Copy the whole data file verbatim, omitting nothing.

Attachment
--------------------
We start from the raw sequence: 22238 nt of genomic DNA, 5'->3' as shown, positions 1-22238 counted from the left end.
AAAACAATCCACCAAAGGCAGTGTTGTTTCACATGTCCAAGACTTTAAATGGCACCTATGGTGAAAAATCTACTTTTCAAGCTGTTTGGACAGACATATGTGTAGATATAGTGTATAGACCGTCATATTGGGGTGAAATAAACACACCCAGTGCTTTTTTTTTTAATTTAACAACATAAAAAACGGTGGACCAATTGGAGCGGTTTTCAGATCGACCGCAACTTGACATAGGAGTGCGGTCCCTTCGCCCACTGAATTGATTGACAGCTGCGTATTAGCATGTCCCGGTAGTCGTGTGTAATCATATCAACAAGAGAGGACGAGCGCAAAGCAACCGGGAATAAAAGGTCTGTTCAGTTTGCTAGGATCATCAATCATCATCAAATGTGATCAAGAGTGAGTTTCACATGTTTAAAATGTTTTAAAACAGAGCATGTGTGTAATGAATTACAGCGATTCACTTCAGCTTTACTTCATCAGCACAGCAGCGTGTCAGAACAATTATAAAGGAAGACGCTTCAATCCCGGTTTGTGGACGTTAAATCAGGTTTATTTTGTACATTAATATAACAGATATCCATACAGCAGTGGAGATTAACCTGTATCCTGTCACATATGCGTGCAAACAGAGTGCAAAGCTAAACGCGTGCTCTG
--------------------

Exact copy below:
We start from the raw sequence: 22238 nt of genomic DNA, 5'->3' as shown, positions 1-22238 counted from the left end.
AAAACAATCCACCAAAGGCAGTGTTGTTTCACATGTCCAAGACTTTAAATGGCACCTATGGTGAAAAATCTACTTTTCAAGCTGTTTGGACAGACATATGTGTAGATATAGTGTATAGACCGTCATATTGGGGTGAAATAAACACACCCAGTGCTTTTTTTTTTAATTTAACAACATAAAAAACGGTGGACCAATTGGAGCGGTTTTCAGATCGACCGCAACTTGACATAGGAGTGCGGTCCCTTCGCCCACTGAATTGATTGACAGCTGCGTATTAGCATGTCCCGGTAGTCGTGTGTAATCATATCAACAAGAGAGGACGAGCGCAAAGCAACCGGGAATAAAAGGTCTGTTCAGTTTGCTAGGATCATCAATCATCATCAAATGTGATCAAGAGTGAGTTTCACATGTTTAAAATGTTTTAAAACAGAGCATGTGTGTAATGAATTACAGCGATTCACTTCAGCTTTACTTCATCAGCACAGCAGCGTGTCAGAACAATTATAAAGGAAGACGCTTCAATCCCGGTTTGTGGACGTTAAATCAGGTTTATTTTGTACATTAATATAACAGATATCCATACAGCAGTGGAGATTAACCTGTATCCTGTCACATATGCGTGCAAACAGAGTGCAAAGCTAAACGCGTGCTCTG